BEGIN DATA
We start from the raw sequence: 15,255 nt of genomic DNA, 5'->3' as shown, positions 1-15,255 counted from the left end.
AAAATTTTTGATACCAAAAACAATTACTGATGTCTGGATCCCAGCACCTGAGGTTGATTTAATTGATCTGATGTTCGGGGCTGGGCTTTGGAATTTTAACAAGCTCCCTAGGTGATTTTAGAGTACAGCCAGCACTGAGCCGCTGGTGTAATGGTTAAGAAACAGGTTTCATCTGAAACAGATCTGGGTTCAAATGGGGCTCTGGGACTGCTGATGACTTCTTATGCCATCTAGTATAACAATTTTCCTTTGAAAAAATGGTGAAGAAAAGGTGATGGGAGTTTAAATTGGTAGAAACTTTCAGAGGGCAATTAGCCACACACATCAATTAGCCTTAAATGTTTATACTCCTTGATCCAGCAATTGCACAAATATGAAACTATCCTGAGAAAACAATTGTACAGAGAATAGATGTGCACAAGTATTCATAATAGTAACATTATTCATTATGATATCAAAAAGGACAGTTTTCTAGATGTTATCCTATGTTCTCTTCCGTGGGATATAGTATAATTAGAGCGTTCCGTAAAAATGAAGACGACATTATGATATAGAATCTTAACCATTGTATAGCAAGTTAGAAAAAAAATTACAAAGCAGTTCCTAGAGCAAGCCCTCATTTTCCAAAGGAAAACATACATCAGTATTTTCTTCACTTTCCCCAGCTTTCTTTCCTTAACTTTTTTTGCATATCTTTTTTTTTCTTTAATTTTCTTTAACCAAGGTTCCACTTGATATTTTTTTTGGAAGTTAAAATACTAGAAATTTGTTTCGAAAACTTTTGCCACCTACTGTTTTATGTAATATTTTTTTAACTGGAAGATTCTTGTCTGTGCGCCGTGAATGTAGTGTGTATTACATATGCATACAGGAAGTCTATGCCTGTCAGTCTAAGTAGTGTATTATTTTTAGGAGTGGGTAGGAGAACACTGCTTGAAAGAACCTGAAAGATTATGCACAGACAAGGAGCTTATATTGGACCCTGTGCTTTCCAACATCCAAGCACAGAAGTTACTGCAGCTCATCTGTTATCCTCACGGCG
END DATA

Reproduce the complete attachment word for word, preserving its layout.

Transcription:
We start from the raw sequence: 15,255 nt of genomic DNA, 5'->3' as shown, positions 1-15,255 counted from the left end.
AAAATTTTTGATACCAAAAACAATTACTGATGTCTGGATCCCAGCACCTGAGGTTGATTTAATTGATCTGATGTTCGGGGCTGGGCTTTGGAATTTTAACAAGCTCCCTAGGTGATTTTAGAGTACAGCCAGCACTGAGCCGCTGGTGTAATGGTTAAGAAACAGGTTTCATCTGAAACAGATCTGGGTTCAAATGGGGCTCTGGGACTGCTGATGACTTCTTATGCCATCTAGTATAACAATTTTCCTTTGAAAAAATGGTGAAGAAAAGGTGATGGGAGTTTAAATTGGTAGAAACTTTCAGAGGGCAATTAGCCACACACATCAATTAGCCTTAAATGTTTATACTCCTTGATCCAGCAATTGCACAAATATGAAACTATCCTGAGAAAACAATTGTACAGAGAATAGATGTGCACAAGTATTCATAATAGTAACATTATTCATTATGATATCAAAAAGGACAGTTTTCTAGATGTTATCCTATGTTCTCTTCCGTGGGATATAGTATAATTAGAGCGTTCCGTAAAAATGAAGACGACATTATGATATAGAATCTTAACCATTGTATAGCAAGTTAGAAAAAAAATTACAAAGCAGTTCCTAGAGCAAGCCCTCATTTTCCAAAGGAAAACATACATCAGTATTTTCTTCACTTTCCCCAGCTTTCTTTCCTTAACTTTTTTTGCATATCTTTTTTTTTCTTTAATTTTCTTTAACCAAGGTTCCACTTGATATTTTTTTTGGAAGTTAAAATACTAGAAATTTGTTTCGAAAACTTTTGCCACCTACTGTTTTATGTAATATTTTTTTAACTGGAAGATTCTTGTCTGTGCGCCGTGAATGTAGTGTGTATTACATATGCATACAGGAAGTCTATGCCTGTCAGTCTAAGTAGTGTATTATTTTTAGGAGTGGGTAGGAGAACACTGCTTGAAAGAACCTGAAAGATTATGCACAGACAAGGAGCTTATATTGGACCCTGTGCTTTCCAACATCCAAGCACAGAAGTTACTGCAGCTCATCTGTTATCCTCACGGCG